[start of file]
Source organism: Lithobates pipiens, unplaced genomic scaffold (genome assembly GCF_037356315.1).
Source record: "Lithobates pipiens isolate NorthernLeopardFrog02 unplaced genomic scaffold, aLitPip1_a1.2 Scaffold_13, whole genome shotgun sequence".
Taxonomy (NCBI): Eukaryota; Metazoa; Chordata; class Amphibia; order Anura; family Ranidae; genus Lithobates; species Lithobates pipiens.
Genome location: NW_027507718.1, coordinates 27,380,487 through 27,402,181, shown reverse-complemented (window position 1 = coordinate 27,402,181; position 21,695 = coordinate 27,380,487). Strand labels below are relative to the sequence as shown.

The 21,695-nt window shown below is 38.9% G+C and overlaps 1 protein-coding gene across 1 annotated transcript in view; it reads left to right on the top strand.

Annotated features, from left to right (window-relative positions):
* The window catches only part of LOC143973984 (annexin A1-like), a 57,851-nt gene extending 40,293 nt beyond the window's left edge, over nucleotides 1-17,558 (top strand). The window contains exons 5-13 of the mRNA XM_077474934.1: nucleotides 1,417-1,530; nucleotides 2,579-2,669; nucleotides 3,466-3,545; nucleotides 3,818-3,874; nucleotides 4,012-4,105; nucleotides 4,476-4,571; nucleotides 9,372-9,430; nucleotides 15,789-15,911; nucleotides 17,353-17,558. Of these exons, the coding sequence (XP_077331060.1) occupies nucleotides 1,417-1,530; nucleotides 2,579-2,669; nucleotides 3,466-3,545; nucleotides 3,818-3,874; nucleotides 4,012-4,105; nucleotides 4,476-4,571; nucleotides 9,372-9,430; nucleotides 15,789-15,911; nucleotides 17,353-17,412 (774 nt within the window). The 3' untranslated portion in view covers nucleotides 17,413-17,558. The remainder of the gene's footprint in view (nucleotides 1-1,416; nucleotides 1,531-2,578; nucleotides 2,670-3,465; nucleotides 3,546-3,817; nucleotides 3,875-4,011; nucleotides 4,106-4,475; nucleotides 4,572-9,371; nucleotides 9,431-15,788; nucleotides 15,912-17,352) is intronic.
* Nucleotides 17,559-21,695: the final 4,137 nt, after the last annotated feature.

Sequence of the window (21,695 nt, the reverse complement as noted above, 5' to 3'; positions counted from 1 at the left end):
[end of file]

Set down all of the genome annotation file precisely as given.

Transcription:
Source organism: Lithobates pipiens, unplaced genomic scaffold (genome assembly GCF_037356315.1).
Source record: "Lithobates pipiens isolate NorthernLeopardFrog02 unplaced genomic scaffold, aLitPip1_a1.2 Scaffold_13, whole genome shotgun sequence".
Taxonomy (NCBI): Eukaryota; Metazoa; Chordata; class Amphibia; order Anura; family Ranidae; genus Lithobates; species Lithobates pipiens.
Genome location: NW_027507718.1, coordinates 27,380,487 through 27,402,181, shown reverse-complemented (window position 1 = coordinate 27,402,181; position 21,695 = coordinate 27,380,487). Strand labels below are relative to the sequence as shown.

The 21,695-nt window shown below is 38.9% G+C and overlaps 1 protein-coding gene across 1 annotated transcript in view; it reads left to right on the top strand.

Annotated features, from left to right (window-relative positions):
* The window catches only part of LOC143973984 (annexin A1-like), a 57,851-nt gene extending 40,293 nt beyond the window's left edge, over nucleotides 1-17,558 (top strand). The window contains exons 5-13 of the mRNA XM_077474934.1: nucleotides 1,417-1,530; nucleotides 2,579-2,669; nucleotides 3,466-3,545; nucleotides 3,818-3,874; nucleotides 4,012-4,105; nucleotides 4,476-4,571; nucleotides 9,372-9,430; nucleotides 15,789-15,911; nucleotides 17,353-17,558. Of these exons, the coding sequence (XP_077331060.1) occupies nucleotides 1,417-1,530; nucleotides 2,579-2,669; nucleotides 3,466-3,545; nucleotides 3,818-3,874; nucleotides 4,012-4,105; nucleotides 4,476-4,571; nucleotides 9,372-9,430; nucleotides 15,789-15,911; nucleotides 17,353-17,412 (774 nt within the window). The 3' untranslated portion in view covers nucleotides 17,413-17,558. The remainder of the gene's footprint in view (nucleotides 1-1,416; nucleotides 1,531-2,578; nucleotides 2,670-3,465; nucleotides 3,546-3,817; nucleotides 3,875-4,011; nucleotides 4,106-4,475; nucleotides 4,572-9,371; nucleotides 9,431-15,788; nucleotides 15,912-17,352) is intronic.
* Nucleotides 17,559-21,695: the final 4,137 nt, after the last annotated feature.

Sequence of the window (21,695 nt, the reverse complement as noted above, 5' to 3'; positions counted from 1 at the left end):